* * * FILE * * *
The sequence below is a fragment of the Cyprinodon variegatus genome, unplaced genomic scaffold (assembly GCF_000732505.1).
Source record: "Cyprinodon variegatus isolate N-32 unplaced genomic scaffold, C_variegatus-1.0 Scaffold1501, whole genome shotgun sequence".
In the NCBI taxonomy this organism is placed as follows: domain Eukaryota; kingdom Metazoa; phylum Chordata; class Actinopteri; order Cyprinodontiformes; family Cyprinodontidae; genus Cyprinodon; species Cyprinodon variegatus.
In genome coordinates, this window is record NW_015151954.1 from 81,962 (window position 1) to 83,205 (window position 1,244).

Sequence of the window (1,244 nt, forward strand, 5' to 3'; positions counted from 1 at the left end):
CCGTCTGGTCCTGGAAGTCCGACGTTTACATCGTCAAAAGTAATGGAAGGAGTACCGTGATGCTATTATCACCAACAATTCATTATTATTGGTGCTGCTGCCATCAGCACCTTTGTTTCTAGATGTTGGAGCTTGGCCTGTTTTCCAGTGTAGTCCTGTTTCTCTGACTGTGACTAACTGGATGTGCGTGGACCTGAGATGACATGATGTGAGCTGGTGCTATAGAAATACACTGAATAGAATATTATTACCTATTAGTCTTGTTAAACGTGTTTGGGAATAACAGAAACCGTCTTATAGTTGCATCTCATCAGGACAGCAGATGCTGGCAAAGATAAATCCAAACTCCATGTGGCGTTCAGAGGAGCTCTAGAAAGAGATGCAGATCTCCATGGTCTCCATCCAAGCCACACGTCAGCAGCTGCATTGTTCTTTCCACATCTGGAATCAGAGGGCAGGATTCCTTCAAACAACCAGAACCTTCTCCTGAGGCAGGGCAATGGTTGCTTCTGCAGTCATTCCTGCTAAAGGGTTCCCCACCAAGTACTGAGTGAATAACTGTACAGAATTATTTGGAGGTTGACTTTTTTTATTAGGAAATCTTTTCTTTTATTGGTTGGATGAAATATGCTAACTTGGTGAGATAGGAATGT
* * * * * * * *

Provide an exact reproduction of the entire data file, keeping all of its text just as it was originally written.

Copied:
The sequence below is a fragment of the Cyprinodon variegatus genome, unplaced genomic scaffold (assembly GCF_000732505.1).
Source record: "Cyprinodon variegatus isolate N-32 unplaced genomic scaffold, C_variegatus-1.0 Scaffold1501, whole genome shotgun sequence".
In the NCBI taxonomy this organism is placed as follows: domain Eukaryota; kingdom Metazoa; phylum Chordata; class Actinopteri; order Cyprinodontiformes; family Cyprinodontidae; genus Cyprinodon; species Cyprinodon variegatus.
In genome coordinates, this window is record NW_015151954.1 from 81,962 (window position 1) to 83,205 (window position 1,244).

Sequence of the window (1,244 nt, forward strand, 5' to 3'; positions counted from 1 at the left end):
CCGTCTGGTCCTGGAAGTCCGACGTTTACATCGTCAAAAGTAATGGAAGGAGTACCGTGATGCTATTATCACCAACAATTCATTATTATTGGTGCTGCTGCCATCAGCACCTTTGTTTCTAGATGTTGGAGCTTGGCCTGTTTTCCAGTGTAGTCCTGTTTCTCTGACTGTGACTAACTGGATGTGCGTGGACCTGAGATGACATGATGTGAGCTGGTGCTATAGAAATACACTGAATAGAATATTATTACCTATTAGTCTTGTTAAACGTGTTTGGGAATAACAGAAACCGTCTTATAGTTGCATCTCATCAGGACAGCAGATGCTGGCAAAGATAAATCCAAACTCCATGTGGCGTTCAGAGGAGCTCTAGAAAGAGATGCAGATCTCCATGGTCTCCATCCAAGCCACACGTCAGCAGCTGCATTGTTCTTTCCACATCTGGAATCAGAGGGCAGGATTCCTTCAAACAACCAGAACCTTCTCCTGAGGCAGGGCAATGGTTGCTTCTGCAGTCATTCCTGCTAAAGGGTTCCCCACCAAGTACTGAGTGAATAACTGTACAGAATTATTTGGAGGTTGACTTTTTTTATTAGGAAATCTTTTCTTTTATTGGTTGGATGAAATATGCTAACTTGGTGAGATAGGAATGT